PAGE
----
Eat your greens for a healthy heart, new research suggests.
Vitamin K, which is found in kale, spinach and broccoli, maintains the size of the vital organ’s left ventricle, a study found, which is responsible for pumping oxygen-rich blood around the body.
Insufficient levels of the vitamin cause the left ventricle to enlarge, the research adds. Previous research reveals large hearts do not pump blood as efficiently as they should, which can result in fatal heart attacks.
The more vitamin K a person has, the less likely they are to develop an enlarged heart, the study found.
Past research suggests vitamin K may activate a protein involved in maintaining heart size.
How the study was carried out
Researchers from Augusta University analyzed 766 healthy teenagers aged between 14 and 18.
The study’s participant’s diet and activity levels were measured over seven days via self-reporting and devices that assess acceleration.
Their heart’s structure and function was investigated via ultrasound scans.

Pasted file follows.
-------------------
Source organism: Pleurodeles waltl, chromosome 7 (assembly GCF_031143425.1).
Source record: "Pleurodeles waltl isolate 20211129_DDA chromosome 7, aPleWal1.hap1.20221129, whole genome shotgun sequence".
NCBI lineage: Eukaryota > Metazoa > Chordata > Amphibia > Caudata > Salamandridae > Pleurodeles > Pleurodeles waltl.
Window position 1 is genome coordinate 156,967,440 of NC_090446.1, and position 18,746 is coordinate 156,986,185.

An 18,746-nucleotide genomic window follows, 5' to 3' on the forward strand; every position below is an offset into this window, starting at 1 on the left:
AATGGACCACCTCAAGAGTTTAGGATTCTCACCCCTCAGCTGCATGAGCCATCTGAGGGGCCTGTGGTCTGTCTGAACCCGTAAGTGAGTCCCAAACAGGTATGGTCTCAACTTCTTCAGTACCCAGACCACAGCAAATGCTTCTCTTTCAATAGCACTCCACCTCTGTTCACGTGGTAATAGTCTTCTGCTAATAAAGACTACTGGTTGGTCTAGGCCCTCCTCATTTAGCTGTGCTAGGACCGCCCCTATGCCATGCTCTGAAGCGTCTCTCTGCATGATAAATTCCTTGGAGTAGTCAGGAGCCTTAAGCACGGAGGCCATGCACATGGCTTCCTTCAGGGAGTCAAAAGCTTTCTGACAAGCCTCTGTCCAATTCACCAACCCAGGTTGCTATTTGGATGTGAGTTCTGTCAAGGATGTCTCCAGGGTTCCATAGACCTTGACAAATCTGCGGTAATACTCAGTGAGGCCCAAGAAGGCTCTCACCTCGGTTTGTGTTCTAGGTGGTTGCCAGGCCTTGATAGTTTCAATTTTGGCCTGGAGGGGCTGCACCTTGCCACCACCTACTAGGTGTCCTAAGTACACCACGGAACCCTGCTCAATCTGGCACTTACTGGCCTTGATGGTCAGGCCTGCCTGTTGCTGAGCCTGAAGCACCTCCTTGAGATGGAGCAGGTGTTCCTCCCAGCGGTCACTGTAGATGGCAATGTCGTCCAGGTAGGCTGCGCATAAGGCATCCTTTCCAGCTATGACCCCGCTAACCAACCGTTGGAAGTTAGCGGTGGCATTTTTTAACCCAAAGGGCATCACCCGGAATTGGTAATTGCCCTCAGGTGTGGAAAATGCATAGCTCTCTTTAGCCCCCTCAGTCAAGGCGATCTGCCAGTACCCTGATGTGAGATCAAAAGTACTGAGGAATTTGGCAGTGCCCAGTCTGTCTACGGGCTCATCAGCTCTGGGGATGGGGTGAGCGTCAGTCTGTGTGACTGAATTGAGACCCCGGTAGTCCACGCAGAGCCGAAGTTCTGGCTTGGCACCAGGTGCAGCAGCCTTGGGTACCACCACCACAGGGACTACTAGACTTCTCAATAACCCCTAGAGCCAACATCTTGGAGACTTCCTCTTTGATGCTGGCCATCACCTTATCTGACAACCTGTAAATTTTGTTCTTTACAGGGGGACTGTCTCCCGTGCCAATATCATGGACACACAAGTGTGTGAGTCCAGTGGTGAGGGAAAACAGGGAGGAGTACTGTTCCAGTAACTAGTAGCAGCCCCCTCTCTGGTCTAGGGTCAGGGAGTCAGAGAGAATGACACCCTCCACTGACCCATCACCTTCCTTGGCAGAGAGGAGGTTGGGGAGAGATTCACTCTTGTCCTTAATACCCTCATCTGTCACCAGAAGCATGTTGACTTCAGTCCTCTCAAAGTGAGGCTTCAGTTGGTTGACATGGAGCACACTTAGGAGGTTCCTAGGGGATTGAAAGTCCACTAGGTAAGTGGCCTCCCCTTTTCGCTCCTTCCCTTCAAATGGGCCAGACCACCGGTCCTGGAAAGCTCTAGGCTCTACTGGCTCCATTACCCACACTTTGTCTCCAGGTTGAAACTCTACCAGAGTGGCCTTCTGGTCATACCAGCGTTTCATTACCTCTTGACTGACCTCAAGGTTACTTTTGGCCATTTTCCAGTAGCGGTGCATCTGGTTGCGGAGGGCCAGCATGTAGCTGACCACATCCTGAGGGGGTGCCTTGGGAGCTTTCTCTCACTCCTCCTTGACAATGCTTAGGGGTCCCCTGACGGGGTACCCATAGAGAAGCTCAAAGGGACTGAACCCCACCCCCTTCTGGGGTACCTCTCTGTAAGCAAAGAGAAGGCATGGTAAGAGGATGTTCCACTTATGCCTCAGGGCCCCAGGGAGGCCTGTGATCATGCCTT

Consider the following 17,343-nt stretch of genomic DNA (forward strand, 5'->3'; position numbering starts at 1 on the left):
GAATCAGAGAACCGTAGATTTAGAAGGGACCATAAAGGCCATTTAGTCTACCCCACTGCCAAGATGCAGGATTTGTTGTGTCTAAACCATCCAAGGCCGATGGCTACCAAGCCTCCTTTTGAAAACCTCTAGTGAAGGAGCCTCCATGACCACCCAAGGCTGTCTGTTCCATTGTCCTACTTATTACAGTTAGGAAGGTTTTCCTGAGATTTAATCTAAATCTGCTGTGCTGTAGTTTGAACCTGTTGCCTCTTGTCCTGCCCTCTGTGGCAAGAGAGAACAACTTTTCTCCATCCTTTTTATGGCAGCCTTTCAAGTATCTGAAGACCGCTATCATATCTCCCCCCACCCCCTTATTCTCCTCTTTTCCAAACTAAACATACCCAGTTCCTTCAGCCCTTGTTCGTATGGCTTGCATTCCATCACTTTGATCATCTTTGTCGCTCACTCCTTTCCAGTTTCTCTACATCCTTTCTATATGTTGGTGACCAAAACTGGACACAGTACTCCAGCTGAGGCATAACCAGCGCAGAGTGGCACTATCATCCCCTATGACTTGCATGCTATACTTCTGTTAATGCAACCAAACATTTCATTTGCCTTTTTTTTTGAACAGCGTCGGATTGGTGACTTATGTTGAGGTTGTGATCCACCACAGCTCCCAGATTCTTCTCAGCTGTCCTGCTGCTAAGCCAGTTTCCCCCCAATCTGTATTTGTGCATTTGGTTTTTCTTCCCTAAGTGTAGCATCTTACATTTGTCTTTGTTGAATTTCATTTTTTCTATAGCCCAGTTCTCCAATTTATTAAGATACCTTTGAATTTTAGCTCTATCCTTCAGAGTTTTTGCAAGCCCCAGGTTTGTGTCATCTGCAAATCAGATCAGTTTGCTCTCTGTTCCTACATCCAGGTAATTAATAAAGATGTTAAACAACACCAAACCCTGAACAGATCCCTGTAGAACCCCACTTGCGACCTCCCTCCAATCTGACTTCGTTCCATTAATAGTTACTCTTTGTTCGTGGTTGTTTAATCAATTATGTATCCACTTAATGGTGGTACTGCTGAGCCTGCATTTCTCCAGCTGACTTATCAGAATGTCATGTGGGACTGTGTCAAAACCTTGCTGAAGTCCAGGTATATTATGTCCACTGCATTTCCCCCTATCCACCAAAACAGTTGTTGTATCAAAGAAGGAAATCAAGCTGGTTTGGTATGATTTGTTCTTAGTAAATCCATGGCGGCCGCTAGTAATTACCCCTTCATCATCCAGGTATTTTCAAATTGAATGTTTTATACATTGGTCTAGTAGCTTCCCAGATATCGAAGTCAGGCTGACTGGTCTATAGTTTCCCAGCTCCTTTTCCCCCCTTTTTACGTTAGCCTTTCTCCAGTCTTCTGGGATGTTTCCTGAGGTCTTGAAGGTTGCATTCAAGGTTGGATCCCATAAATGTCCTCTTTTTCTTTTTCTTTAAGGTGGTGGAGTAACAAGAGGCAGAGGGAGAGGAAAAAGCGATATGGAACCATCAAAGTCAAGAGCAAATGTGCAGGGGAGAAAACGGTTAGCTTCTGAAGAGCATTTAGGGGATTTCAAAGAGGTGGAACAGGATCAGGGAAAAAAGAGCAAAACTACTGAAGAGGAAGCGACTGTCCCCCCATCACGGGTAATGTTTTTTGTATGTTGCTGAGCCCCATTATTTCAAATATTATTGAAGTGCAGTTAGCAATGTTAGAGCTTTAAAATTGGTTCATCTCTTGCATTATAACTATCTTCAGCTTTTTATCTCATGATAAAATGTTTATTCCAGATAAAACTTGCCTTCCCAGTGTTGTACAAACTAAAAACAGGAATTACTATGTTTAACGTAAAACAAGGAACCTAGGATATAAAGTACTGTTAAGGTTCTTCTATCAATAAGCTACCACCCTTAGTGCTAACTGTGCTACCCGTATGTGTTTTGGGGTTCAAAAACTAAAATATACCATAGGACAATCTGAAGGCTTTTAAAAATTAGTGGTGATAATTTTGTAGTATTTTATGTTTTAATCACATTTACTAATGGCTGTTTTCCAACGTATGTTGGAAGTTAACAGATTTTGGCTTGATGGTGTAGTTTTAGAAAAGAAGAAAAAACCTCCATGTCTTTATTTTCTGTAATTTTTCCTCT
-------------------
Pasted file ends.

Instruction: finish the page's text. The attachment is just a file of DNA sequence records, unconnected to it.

Insufficient vitamin K increases the heart’s size
Results reveal consuming insufficient amounts of vitamin K substantially increases the size of an individual’s left ventricle. The left ventricle is the thickest of the four heart chambers and is responsible for pumping oxygenated blood around the body.
The more vitamin K a person has, the less likely they are to develop thick muscle in their left ventricle.
Previous research reveals enlarged hearts are less able to pump blood around the body, which can result in fatal heart attacks.
Past studies also suggest vitamin K activates a substance, known as the matrix Gla protein, involved in maintaining heart size.
According to the current trial’s researchers, their findings ‘clarify the importance of [vitamin K] intake to cardiovascular development’.
They add the results could ‘lead to [vitamin K] interventions in childhood aimed to improve cardiovascular development and to reduce the subsequent risk of [cardiovascular disease].’